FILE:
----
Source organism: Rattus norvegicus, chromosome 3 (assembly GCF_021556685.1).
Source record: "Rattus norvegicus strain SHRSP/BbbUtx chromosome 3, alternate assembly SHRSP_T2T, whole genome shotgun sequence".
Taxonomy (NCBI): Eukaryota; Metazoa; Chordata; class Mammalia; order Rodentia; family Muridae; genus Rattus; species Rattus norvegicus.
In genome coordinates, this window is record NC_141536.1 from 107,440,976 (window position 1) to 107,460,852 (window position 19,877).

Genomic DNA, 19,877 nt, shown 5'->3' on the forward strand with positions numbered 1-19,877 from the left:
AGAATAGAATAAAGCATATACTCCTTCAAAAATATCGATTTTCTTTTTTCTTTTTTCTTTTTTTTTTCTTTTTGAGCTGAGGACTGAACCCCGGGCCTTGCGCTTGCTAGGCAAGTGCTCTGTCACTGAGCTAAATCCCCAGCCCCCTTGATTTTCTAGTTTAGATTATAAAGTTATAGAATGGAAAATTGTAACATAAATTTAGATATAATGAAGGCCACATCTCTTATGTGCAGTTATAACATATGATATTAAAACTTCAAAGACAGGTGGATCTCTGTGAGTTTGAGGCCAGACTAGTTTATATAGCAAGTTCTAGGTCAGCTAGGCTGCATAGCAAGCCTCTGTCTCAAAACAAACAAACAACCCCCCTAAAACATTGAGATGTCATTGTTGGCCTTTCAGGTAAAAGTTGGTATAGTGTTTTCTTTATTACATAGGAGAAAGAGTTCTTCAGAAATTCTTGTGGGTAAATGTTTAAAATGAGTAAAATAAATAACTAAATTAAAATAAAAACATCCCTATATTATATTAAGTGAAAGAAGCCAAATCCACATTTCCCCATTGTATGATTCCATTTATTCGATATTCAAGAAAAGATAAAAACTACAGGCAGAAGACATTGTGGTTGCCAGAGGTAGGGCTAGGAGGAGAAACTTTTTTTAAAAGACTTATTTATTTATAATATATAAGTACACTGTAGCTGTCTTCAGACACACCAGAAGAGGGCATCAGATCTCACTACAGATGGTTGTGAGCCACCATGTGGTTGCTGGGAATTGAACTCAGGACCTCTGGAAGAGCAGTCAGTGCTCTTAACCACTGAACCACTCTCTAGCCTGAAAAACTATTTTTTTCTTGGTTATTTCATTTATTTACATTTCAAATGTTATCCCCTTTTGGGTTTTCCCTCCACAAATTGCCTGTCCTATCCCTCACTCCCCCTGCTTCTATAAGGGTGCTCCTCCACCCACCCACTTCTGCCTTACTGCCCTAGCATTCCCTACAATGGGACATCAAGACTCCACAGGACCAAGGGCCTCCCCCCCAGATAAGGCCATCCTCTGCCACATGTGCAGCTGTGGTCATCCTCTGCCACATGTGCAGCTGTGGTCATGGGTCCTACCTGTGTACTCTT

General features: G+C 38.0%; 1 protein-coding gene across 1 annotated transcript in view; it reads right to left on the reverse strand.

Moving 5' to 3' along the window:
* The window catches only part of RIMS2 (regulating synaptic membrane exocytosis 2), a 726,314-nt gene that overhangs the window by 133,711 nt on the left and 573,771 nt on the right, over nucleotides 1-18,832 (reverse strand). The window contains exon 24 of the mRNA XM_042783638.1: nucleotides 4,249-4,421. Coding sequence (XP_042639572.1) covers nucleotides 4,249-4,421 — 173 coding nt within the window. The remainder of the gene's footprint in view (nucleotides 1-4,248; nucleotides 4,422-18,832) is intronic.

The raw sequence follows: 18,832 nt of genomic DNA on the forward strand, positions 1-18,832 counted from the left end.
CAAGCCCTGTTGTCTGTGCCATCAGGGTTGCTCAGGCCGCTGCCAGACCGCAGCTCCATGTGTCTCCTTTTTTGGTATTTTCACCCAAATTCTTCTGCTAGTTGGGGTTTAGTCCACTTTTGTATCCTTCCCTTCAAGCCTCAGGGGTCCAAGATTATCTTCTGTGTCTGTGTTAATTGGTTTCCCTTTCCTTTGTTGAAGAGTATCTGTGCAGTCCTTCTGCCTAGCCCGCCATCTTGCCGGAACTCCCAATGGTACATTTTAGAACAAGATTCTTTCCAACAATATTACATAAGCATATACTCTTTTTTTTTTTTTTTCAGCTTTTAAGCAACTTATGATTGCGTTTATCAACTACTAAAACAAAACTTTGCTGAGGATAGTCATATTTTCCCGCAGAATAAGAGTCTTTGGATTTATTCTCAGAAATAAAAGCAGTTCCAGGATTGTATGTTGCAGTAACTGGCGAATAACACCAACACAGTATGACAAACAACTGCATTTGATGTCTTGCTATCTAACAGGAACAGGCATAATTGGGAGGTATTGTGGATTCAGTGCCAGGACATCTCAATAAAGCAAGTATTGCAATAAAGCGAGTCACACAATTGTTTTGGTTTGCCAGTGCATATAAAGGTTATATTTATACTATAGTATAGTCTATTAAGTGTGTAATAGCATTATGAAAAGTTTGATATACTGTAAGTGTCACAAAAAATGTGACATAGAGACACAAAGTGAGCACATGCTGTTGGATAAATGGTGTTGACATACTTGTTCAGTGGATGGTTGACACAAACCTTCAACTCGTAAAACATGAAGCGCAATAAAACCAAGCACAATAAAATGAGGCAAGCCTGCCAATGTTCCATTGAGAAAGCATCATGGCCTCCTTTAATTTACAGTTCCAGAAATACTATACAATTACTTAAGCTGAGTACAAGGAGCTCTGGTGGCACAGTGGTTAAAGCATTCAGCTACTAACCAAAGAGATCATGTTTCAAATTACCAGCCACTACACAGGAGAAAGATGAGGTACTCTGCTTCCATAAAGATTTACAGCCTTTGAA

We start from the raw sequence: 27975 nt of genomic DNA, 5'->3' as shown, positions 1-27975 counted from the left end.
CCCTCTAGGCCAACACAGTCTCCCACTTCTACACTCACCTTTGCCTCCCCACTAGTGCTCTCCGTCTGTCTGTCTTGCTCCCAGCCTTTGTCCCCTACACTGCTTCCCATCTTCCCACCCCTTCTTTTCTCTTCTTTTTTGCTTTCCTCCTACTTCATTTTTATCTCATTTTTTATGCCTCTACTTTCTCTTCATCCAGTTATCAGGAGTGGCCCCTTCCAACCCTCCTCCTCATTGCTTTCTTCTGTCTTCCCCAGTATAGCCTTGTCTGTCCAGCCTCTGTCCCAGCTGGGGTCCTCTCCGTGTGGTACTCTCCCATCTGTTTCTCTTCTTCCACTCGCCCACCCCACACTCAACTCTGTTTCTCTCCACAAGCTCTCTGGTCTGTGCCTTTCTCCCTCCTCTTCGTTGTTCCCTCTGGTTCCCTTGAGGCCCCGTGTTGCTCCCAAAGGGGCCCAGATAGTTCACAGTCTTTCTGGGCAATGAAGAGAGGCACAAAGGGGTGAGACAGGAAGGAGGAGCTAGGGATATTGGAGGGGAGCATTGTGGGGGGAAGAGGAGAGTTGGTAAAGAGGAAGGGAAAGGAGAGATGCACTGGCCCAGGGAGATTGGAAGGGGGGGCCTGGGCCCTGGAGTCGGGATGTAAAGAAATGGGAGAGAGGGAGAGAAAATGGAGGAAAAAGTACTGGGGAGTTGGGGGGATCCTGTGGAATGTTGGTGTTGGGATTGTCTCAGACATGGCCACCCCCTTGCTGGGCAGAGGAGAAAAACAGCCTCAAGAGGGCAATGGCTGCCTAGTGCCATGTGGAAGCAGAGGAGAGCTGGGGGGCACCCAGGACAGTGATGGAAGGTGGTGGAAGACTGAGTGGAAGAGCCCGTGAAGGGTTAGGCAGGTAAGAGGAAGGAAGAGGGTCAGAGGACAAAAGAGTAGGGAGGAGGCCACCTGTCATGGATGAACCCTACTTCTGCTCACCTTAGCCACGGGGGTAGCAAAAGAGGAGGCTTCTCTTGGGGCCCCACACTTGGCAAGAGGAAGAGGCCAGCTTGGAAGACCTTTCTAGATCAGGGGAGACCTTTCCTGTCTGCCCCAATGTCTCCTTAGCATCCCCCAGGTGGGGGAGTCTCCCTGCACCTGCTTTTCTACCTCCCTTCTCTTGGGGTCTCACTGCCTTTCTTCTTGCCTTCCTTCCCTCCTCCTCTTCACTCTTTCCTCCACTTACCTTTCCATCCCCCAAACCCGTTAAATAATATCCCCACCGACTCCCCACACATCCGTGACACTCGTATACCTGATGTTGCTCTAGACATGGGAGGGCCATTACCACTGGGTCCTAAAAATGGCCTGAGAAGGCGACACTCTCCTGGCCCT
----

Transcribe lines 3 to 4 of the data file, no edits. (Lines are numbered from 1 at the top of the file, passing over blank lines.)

Taxonomy (NCBI): Eukaryota; Metazoa; Chordata; class Mammalia; order Rodentia; family Muridae; genus Rattus; species Rattus norvegicus.
In genome coordinates, this window is record NC_141536.1 from 107,440,976 (window position 1) to 107,460,852 (window position 19,877).